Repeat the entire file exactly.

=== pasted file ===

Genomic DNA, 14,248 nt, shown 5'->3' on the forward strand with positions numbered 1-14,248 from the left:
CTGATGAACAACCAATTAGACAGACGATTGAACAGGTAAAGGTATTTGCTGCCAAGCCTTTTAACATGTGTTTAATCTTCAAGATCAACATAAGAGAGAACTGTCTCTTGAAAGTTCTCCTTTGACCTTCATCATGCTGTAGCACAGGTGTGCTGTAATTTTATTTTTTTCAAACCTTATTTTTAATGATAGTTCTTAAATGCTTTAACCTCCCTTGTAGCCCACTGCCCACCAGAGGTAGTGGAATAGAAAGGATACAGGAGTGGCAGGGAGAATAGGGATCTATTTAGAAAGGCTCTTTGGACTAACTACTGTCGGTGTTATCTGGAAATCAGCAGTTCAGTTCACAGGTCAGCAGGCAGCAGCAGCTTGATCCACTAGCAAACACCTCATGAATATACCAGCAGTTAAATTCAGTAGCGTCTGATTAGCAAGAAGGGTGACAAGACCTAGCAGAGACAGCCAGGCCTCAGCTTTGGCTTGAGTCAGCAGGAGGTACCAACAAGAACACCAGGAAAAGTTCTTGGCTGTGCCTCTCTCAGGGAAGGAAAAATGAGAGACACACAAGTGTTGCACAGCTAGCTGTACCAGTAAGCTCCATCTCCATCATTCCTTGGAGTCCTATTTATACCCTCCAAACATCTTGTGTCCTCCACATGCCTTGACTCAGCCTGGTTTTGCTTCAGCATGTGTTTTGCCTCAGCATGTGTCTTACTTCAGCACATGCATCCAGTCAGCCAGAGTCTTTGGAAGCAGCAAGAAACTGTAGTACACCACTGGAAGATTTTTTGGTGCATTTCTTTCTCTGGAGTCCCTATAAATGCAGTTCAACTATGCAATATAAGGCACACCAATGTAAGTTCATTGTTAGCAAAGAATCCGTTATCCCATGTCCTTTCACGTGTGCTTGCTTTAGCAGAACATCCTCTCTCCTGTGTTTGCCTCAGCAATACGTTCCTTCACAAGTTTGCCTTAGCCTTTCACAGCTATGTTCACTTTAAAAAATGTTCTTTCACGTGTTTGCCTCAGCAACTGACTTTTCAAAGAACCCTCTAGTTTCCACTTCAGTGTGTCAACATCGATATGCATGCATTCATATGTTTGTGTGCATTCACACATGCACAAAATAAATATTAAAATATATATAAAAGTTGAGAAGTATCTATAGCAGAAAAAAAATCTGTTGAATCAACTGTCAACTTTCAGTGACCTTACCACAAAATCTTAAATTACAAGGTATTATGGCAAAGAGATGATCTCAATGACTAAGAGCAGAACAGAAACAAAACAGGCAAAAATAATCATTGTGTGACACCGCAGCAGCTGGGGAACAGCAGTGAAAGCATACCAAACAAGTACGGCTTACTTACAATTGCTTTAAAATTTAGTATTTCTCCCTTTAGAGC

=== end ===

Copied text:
Genomic DNA, 14,248 nt, shown 5'->3' on the forward strand with positions numbered 1-14,248 from the left:
CTGATGAACAACCAATTAGACAGACGATTGAACAGGTAAAGGTATTTGCTGCCAAGCCTTTTAACATGTGTTTAATCTTCAAGATCAACATAAGAGAGAACTGTCTCTTGAAAGTTCTCCTTTGACCTTCATCATGCTGTAGCACAGGTGTGCTGTAATTTTATTTTTTTCAAACCTTATTTTTAATGATAGTTCTTAAATGCTTTAACCTCCCTTGTAGCCCACTGCCCACCAGAGGTAGTGGAATAGAAAGGATACAGGAGTGGCAGGGAGAATAGGGATCTATTTAGAAAGGCTCTTTGGACTAACTACTGTCGGTGTTATCTGGAAATCAGCAGTTCAGTTCACAGGTCAGCAGGCAGCAGCAGCTTGATCCACTAGCAAACACCTCATGAATATACCAGCAGTTAAATTCAGTAGCGTCTGATTAGCAAGAAGGGTGACAAGACCTAGCAGAGACAGCCAGGCCTCAGCTTTGGCTTGAGTCAGCAGGAGGTACCAACAAGAACACCAGGAAAAGTTCTTGGCTGTGCCTCTCTCAGGGAAGGAAAAATGAGAGACACACAAGTGTTGCACAGCTAGCTGTACCAGTAAGCTCCATCTCCATCATTCCTTGGAGTCCTATTTATACCCTCCAAACATCTTGTGTCCTCCACATGCCTTGACTCAGCCTGGTTTTGCTTCAGCATGTGTTTTGCCTCAGCATGTGTCTTACTTCAGCACATGCATCCAGTCAGCCAGAGTCTTTGGAAGCAGCAAGAAACTGTAGTACACCACTGGAAGATTTTTTGGTGCATTTCTTTCTCTGGAGTCCCTATAAATGCAGTTCAACTATGCAATATAAGGCACACCAATGTAAGTTCATTGTTAGCAAAGAATCCGTTATCCCATGTCCTTTCACGTGTGCTTGCTTTAGCAGAACATCCTCTCTCCTGTGTTTGCCTCAGCAATACGTTCCTTCACAAGTTTGCCTTAGCCTTTCACAGCTATGTTCACTTTAAAAAATGTTCTTTCACGTGTTTGCCTCAGCAACTGACTTTTCAAAGAACCCTCTAGTTTCCACTTCAGTGTGTCAACATCGATATGCATGCATTCATATGTTTGTGTGCATTCACACATGCACAAAATAAATATTAAAATATATATAAAAGTTGAGAAGTATCTATAGCAGAAAAAAAATCTGTTGAATCAACTGTCAACTTTCAGTGACCTTACCACAAAATCTTAAATTACAAGGTATTATGGCAAAGAGATGATCTCAATGACTAAGAGCAGAACAGAAACAAAACAGGCAAAAATAATCATTGTGTGACACCGCAGCAGCTGGGGAACAGCAGTGAAAGCATACCAAACAAGTACGGCTTACTTACAATTGCTTTAAAATTTAGTATTTCTCCCTTTAGAGC